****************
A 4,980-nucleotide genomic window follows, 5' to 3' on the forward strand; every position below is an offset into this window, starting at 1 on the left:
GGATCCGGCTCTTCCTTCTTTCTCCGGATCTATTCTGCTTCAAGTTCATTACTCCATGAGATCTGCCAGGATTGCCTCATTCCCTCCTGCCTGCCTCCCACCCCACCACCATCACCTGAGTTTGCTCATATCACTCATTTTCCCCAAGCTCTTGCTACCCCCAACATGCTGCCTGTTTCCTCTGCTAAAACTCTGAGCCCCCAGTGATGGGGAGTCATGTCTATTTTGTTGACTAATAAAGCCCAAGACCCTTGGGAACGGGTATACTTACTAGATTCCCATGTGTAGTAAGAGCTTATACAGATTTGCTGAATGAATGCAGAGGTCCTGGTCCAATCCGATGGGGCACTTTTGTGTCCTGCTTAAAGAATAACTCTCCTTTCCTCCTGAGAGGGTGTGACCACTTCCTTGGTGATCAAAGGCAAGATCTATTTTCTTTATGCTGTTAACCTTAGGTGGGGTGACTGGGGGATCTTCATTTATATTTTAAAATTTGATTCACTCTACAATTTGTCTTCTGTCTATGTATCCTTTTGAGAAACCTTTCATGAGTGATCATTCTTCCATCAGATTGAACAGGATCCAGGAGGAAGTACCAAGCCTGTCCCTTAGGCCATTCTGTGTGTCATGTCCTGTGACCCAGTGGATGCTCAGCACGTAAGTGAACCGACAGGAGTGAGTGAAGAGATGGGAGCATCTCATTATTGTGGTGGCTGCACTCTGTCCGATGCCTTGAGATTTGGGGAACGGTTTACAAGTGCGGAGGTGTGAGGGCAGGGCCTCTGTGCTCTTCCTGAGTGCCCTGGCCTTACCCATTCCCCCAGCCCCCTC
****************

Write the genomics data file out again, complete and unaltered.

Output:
A 4,980-nucleotide genomic window follows, 5' to 3' on the forward strand; every position below is an offset into this window, starting at 1 on the left:
GGATCCGGCTCTTCCTTCTTTCTCCGGATCTATTCTGCTTCAAGTTCATTACTCCATGAGATCTGCCAGGATTGCCTCATTCCCTCCTGCCTGCCTCCCACCCCACCACCATCACCTGAGTTTGCTCATATCACTCATTTTCCCCAAGCTCTTGCTACCCCCAACATGCTGCCTGTTTCCTCTGCTAAAACTCTGAGCCCCCAGTGATGGGGAGTCATGTCTATTTTGTTGACTAATAAAGCCCAAGACCCTTGGGAACGGGTATACTTACTAGATTCCCATGTGTAGTAAGAGCTTATACAGATTTGCTGAATGAATGCAGAGGTCCTGGTCCAATCCGATGGGGCACTTTTGTGTCCTGCTTAAAGAATAACTCTCCTTTCCTCCTGAGAGGGTGTGACCACTTCCTTGGTGATCAAAGGCAAGATCTATTTTCTTTATGCTGTTAACCTTAGGTGGGGTGACTGGGGGATCTTCATTTATATTTTAAAATTTGATTCACTCTACAATTTGTCTTCTGTCTATGTATCCTTTTGAGAAACCTTTCATGAGTGATCATTCTTCCATCAGATTGAACAGGATCCAGGAGGAAGTACCAAGCCTGTCCCTTAGGCCATTCTGTGTGTCATGTCCTGTGACCCAGTGGATGCTCAGCACGTAAGTGAACCGACAGGAGTGAGTGAAGAGATGGGAGCATCTCATTATTGTGGTGGCTGCACTCTGTCCGATGCCTTGAGATTTGGGGAACGGTTTACAAGTGCGGAGGTGTGAGGGCAGGGCCTCTGTGCTCTTCCTGAGTGCCCTGGCCTTACCCATTCCCCCAGCCCCCTC